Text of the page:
• 3 minutes Oil Price Could Fall To $30 If Global Deal Not Extended
  • 8 minutes Why Is America (Texas) Burning Millions of Dollars Per Day Of Natural Gas?
  • 11 minutes Is $60/Bbl WTI still considered a break even for Shale Oil
  • 15 minutes CNN:America's oil boom will break more records this year. OPEC is stuck in retreat
  • 9 mins The Pope: "Climate change ... doomsday predictions can no longer be met with irony or disdain."
  • 13 hours Hormuz and surrounding waters: Energy Threats to the World: Oil, LNG, shipping markets digest new risks after Strait of Hormuz attack
  • 17 hours As Iran Nuclear Deal Flounders, France Turns To Saudi For Oil
  • 12 hours The Magic and Wonders of US Shale Supply: Keeping energy price shock minimised: US oil supply keeping lid on prices despite global risks: IEA chief
  • 22 hours Middle East on brink: Oil tankers attacked off Oman
  • 16 hours Never Knew Gasoline Prices were this important!
  • 14 hours (Un)expectedly: UK Court Sets Assange U.S. Extradition Hearing For February 2020
  • 13 hours Russia removes special military forces from Venezuela . . . . Maduro gone by September ? . . . Oil starts to flow ? Think so . .
  • 1 day Middle East Attack Jolts Oil-Import Dependent Asia
  • 1 day Magic of Shale: EXPORTS!! Crude Exporters Navigate Gulf Coast Terminal Constraints
  • 4 hours Plants are Dying
  • 10 hours We Are Better Than This
  • 1 day Emmissions up, renewables nowhere

Batteries May Replace Some Power Plants

Batteries can be an expensive way to provide power to utility customers, but new research shows they can be an effective way to generate power during high demand for electricity – if their cost continues to fall.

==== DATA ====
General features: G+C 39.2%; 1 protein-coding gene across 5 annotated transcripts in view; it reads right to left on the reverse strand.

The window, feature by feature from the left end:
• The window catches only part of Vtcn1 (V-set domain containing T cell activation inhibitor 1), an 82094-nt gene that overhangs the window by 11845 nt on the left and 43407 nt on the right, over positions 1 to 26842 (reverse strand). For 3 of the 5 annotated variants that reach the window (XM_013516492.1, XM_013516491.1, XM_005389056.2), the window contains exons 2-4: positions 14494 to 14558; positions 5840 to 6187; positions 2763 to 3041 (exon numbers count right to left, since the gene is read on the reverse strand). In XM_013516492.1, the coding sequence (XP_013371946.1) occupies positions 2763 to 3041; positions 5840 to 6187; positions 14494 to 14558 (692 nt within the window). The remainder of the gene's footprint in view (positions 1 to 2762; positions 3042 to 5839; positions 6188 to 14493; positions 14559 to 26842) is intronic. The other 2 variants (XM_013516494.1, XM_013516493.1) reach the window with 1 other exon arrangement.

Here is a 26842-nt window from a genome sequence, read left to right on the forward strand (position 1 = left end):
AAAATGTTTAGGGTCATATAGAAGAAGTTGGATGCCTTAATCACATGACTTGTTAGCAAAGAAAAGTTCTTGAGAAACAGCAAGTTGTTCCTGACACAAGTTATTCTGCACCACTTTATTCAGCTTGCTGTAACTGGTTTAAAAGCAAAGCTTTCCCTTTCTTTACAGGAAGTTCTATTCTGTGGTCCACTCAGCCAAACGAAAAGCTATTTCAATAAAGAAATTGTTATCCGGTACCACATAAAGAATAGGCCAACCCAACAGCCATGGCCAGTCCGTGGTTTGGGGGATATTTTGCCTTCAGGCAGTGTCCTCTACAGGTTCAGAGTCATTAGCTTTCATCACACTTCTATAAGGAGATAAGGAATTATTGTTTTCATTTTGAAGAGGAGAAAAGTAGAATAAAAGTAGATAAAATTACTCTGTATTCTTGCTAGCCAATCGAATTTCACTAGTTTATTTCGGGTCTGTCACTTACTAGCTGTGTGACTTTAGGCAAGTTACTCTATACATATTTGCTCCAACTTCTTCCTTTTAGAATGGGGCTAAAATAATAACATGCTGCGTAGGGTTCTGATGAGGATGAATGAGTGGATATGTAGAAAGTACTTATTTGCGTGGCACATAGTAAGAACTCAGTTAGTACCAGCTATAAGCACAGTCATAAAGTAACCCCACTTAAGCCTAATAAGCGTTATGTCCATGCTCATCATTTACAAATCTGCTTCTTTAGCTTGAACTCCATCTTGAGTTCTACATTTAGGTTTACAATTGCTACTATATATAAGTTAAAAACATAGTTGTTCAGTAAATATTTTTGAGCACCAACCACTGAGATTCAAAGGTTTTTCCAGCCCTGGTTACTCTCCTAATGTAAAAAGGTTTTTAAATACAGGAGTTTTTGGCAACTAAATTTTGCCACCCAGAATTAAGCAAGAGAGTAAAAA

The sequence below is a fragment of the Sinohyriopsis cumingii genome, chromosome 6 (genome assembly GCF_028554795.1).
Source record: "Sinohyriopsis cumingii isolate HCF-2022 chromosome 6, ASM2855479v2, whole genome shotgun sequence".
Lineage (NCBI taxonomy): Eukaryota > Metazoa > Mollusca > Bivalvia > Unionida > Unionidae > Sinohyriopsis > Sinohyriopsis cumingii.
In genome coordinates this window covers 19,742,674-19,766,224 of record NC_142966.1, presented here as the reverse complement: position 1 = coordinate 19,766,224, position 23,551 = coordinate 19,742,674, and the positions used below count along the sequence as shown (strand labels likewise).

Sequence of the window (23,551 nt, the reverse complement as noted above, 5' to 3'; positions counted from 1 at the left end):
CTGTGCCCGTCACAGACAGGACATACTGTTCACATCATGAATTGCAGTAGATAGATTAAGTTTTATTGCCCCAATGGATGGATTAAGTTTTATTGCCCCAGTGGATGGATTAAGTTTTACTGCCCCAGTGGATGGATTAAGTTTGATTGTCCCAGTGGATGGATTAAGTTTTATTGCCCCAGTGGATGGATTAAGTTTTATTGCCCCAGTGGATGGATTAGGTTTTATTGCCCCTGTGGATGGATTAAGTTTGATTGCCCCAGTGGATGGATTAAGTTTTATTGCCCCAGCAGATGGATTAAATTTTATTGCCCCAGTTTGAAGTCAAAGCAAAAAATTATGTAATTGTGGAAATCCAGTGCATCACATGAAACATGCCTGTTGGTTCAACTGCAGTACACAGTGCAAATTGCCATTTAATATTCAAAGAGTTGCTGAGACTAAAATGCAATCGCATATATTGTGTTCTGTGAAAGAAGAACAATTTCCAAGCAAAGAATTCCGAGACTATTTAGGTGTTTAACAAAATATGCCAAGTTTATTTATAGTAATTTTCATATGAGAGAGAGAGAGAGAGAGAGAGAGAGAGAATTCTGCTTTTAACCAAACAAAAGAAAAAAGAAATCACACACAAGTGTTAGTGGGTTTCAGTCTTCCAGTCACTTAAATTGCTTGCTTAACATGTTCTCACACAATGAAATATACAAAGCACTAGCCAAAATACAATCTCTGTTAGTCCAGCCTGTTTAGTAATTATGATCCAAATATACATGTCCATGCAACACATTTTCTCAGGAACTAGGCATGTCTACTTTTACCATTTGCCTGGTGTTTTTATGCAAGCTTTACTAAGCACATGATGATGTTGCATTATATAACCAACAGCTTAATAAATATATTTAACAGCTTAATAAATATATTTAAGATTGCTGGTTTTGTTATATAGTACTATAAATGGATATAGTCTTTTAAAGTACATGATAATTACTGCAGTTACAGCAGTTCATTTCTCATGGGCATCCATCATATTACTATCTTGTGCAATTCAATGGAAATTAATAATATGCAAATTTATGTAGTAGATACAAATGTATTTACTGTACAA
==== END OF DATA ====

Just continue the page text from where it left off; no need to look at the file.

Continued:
That’s the conclusion of battery company executives who spoke at the Utility of the Future conference in Washington on June 2-4. The sweet spot, they said, is when the price of energy storage can be brought below $300 per kilowatt-hour.

Steve Hellmann, president of Eos Energy Storage, told the conference that as costs continue to come down and the value of battery storage of electricity continues to rise, “there’s no turning back.” In fact, he said, so-called “peaker plants,” designed to handle surges in power demand, will become obsolete within five years.

Peaker plants are expensive and inefficient because they’re used only at peak demand. Batteries, though, can be used much more often, such as to maintain a steady flow of electricity by balancing the supply and demand in the grid.

Related Article: How Food Can Build Better Lithium Batteries

For example, Chris Shelton, president of AES Energy Storage, says AES already has installed huge lithium-ion batteries totaling 174 megawatts. This includes a 32-megawatt unit linked to a wind farm that, among other things, helps keep a steady supply of electricity from wind turbines.

These technologies could turn utility practices upside down. Arizona State University (ASU), for example, has been holding workshops on alternative energy, the aim of which isn’t necessarily to threaten existing utilities, but to provide a roadmap for them to follow to operate profitably as energy sources change.

By Andy Tully of OIlprice.com



Join the discussion | Back to homepage

Leave a comment

Leave a comment

Oilprice - The No. 1 Source for Oil & Energy News